> financial
> functions from the top-level namespace to ``numpy.financial``.  He also
> suggested giving the functions better names.  Responses at that time
> included
> the suggestion to deprecate them and move them from NumPy to a separate
> package.  This issue is still open.
>
> Later in 2013 [6]_, it was suggested on the mailing list that these
> functions
> be removed from NumPy.
>
> The arguments for the removal of these functions from NumPy:
>
> * They are too specialized for NumPy.
> * They are not actually useful for "real world" financial calculations,
> because
>   they do not handle real dates and calendars.
> * The definition of "correctness" for some of these functions seems to be a
>   matter of convention, and the current NumPy developers do not have the
>   background to judge their correctness.
> * There has been little interest among past and present NumPy developers
>   in maintaining these functions.
>
> The main arguments for keeping the functions in NumPy are:
>
> * Removing these functions will be disruptive for some users.  Current
> users
>   will have to add the new ``numpy_financial`` package to their
> dependencies,
>   and then modify their code to use the new package.
> * The functions provided, while not "industrial strength", are apparently
>   similar to functions provided by spreadsheets and some calculators.
> Having
>   them available in NumPy makes it easier for some developers to migrate
> their
>   software to Python and NumPy.
>
> It is clear from comments in the mailing list discussions and in the GitHub
> issues that many current NumPy developers believe the benefits of removing
> the functions outweigh the costs.  For example, from [5]_::
>
>     The financial functions should probably be part of a separate package
>     -- Charles Harris
>
>     If there's a better package we can point people to we could just
> deprecate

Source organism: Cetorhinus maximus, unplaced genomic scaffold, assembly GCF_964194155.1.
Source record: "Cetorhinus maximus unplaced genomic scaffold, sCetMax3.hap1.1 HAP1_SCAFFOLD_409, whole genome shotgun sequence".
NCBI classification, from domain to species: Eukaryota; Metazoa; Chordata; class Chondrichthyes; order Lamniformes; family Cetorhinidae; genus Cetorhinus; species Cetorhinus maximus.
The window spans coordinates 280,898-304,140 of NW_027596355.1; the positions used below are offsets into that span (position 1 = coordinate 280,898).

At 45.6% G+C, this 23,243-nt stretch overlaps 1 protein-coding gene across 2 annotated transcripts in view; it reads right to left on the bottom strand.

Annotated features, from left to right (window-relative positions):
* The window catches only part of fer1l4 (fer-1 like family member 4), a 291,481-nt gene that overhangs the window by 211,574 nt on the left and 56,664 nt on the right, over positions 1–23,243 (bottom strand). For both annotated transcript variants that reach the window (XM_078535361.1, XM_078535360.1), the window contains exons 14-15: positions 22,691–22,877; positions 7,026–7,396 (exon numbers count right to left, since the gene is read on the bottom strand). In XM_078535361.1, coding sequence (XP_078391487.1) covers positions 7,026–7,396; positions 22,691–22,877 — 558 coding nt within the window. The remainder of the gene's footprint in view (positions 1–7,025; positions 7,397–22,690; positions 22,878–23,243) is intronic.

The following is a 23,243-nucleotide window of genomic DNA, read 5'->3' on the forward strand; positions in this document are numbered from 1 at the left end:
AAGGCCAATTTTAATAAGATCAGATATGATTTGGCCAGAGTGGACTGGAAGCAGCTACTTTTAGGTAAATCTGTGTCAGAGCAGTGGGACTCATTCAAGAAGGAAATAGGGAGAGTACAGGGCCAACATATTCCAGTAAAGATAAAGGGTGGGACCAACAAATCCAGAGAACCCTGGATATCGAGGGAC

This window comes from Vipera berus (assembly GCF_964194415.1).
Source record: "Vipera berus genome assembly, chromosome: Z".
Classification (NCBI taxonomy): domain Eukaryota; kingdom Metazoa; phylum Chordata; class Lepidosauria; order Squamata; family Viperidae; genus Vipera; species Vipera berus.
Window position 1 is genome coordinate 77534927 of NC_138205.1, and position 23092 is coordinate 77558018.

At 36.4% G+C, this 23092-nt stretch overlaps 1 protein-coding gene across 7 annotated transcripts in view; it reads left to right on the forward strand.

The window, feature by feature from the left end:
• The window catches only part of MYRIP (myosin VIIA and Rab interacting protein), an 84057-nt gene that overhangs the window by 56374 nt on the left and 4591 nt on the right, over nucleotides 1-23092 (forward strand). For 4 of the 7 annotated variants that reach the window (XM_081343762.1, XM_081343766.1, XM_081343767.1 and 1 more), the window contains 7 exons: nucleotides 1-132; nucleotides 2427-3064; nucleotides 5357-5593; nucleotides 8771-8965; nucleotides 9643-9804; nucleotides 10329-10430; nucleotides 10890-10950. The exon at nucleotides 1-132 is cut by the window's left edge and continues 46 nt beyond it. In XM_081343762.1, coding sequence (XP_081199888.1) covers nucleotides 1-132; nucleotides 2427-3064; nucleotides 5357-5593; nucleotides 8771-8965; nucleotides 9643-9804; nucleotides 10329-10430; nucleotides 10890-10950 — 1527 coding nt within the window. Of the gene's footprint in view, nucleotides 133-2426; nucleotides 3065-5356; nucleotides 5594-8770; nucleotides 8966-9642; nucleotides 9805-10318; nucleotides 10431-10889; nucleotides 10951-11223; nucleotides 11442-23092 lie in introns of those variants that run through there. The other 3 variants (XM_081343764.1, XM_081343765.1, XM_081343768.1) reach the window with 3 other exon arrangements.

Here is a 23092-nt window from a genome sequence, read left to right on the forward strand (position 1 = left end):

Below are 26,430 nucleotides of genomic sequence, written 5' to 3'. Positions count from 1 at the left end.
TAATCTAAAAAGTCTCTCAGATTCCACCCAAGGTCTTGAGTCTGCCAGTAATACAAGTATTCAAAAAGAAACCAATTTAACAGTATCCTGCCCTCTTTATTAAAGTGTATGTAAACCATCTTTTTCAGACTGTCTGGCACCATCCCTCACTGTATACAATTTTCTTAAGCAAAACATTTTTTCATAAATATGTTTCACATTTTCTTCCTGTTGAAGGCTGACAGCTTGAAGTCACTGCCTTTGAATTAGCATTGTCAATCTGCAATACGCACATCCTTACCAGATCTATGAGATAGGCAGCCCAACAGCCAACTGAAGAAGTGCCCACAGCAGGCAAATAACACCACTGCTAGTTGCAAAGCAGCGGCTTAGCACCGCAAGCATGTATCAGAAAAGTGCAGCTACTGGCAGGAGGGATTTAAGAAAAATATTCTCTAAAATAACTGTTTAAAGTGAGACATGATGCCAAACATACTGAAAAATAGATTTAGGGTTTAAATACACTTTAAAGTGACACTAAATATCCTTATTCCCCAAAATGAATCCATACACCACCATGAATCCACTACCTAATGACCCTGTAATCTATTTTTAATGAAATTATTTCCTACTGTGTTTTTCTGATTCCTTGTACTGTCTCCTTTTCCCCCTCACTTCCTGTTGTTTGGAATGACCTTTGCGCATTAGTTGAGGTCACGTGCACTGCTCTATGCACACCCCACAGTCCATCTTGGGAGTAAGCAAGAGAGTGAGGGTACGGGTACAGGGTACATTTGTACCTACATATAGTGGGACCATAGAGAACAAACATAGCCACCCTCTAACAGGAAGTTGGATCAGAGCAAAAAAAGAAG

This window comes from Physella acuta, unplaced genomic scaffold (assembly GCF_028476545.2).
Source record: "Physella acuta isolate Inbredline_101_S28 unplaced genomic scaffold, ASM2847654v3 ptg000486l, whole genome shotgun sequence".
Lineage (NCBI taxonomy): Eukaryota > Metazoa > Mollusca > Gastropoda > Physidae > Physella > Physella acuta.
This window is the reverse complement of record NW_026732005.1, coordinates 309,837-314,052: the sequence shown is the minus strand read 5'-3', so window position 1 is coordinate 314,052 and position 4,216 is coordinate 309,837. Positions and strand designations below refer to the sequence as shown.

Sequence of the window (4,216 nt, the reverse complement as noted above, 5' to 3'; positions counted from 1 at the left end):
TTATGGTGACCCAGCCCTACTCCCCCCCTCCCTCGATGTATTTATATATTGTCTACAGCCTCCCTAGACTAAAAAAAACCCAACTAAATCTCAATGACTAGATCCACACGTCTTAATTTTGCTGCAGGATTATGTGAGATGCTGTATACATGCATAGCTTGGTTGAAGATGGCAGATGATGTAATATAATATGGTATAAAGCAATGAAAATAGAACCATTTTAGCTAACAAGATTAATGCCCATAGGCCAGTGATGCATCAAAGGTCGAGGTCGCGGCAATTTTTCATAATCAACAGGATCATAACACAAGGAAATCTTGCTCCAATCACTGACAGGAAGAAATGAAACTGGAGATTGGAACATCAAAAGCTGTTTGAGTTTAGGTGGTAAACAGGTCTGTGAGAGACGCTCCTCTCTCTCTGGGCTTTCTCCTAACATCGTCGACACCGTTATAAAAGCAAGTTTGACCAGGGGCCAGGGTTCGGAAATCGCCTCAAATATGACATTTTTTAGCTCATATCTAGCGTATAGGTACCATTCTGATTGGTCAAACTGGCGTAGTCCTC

>     them and then remove them entirely... I'd be fine with that too...
>     -- Nathaniel Smith
>
>     +1 to deprecate them. If no other package exists, it can be created if
>     someone feels the need for that.
>     -- Ralf Gommers
>
>     I feel pretty strongly that we should deprecate these. If nobody on
> numpy’s
>     core team is interested in maintaining them, then it is purely a drag
> on
>     development for NumPy.
>     -- Stephan Hoyer
>
> And from the 2013 mailing list discussion, about removing the functions
> from
> NumPy::
>
>     I am +1 as well, I don't think they should have been included in the
> first
>     place.
>     -- David Cournapeau
>
> But not everyone was in favor of removal::
>
>     The fin routines are tiny and don't require much maintenance once
>     written.  If we made an effort (putting up pages with examples of
> common
>     financial calculations and collecting those under a topical web page,
>     then linking to that page from various places and talking it up), I
>     would think they could attract users looking for a free way to play
> with
>     financial scenarios.  [...]
>     So, I would say we keep them.  If ours are not the best, we should
> bring
>     them up to snuff.
>     -- Joe Harrington
>
> For an idea of the maintenance burden of the financial functions, one can
> look for all the GitHub issues [7]_ and pull requests [8]_ that have the
> tag
> ``component: numpy.lib.financial``.
>
> One method for measuring the effect of removing these functions is to find
> all the packages on GitHub that use them.  Such a search can be performed